The screenshots below are mockups of the before and after of the change.
These are not final, I just put them together quickly to illustrate what
I'm talking about.
- Before: http://i.imgur.com/VwKerbv.jpg
- After: http://i.imgur.com/2A5PLmy.jpg
If you have any questions, let me know.
Associate Product Manager, Mobile Apps
As mentioned previously, the current version of the Android app contains an
A/B test where it presents "read more" suggestions to the user, based on
(a) the standard "morelike" query, or (b) the new "opening_text" query.
Here are the results from the last ~10 days of the test:
- The clickthrough rate using the default morelike query is (and has been)
- With the new opening_text query, the clickthrough rate decreases to about
[image: Inline image 1]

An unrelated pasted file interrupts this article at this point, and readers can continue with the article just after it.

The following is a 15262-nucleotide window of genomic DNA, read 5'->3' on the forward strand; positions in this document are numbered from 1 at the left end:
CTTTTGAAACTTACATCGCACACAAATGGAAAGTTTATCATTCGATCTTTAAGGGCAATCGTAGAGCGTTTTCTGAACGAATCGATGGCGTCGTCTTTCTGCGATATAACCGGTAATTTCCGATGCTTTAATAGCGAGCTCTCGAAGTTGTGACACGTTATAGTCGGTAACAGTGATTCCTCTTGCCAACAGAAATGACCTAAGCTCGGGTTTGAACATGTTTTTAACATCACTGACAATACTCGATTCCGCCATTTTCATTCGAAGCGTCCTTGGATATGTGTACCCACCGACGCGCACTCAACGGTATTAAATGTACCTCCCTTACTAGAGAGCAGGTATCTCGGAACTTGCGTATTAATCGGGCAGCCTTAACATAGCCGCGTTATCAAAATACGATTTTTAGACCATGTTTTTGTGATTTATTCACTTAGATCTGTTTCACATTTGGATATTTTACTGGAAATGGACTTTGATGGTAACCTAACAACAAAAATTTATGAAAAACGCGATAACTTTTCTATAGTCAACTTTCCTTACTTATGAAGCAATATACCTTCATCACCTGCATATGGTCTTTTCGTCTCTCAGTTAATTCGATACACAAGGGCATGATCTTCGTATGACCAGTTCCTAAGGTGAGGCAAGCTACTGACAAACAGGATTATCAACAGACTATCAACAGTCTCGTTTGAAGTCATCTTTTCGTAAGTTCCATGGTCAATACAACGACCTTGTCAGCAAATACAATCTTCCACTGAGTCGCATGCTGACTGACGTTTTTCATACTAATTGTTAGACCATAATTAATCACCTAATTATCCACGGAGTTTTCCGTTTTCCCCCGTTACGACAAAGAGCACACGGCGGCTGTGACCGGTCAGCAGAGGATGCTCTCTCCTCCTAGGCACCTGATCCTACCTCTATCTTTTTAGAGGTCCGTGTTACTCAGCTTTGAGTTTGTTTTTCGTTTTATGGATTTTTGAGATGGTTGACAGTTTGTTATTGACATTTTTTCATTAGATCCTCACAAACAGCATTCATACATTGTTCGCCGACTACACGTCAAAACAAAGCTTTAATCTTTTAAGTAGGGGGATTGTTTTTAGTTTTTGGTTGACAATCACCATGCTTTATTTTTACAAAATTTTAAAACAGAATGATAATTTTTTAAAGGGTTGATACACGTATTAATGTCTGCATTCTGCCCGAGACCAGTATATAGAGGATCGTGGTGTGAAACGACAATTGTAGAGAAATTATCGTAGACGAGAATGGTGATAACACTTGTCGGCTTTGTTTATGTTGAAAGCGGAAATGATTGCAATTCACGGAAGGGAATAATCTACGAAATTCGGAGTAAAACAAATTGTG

Therefore, it seems that the new query has a nontrivial negative effect on
We'll plan on removing this test in the next release of the app, but we'll
be happy to plug in a different or updated query, if it will be of further
use to Discovery.
(queries embedded as comments in the headers)
Senior Software Engineer / Product Owner (Android)
So, with mobile usage creeping up to and even exceeding desktop, I figured
I was overdue for switching over to the mobile skin, so I get to know it a
I think it looks very attractive and modern. But it is marred by a
usability issue so severe that it is borderline unusable to me, and that is
the manner in which the content jumps around as the page is loading.
The problem is that sections are initially loaded in an expanded state, and
This code also pulls in interface elements that are drawn quite late. Even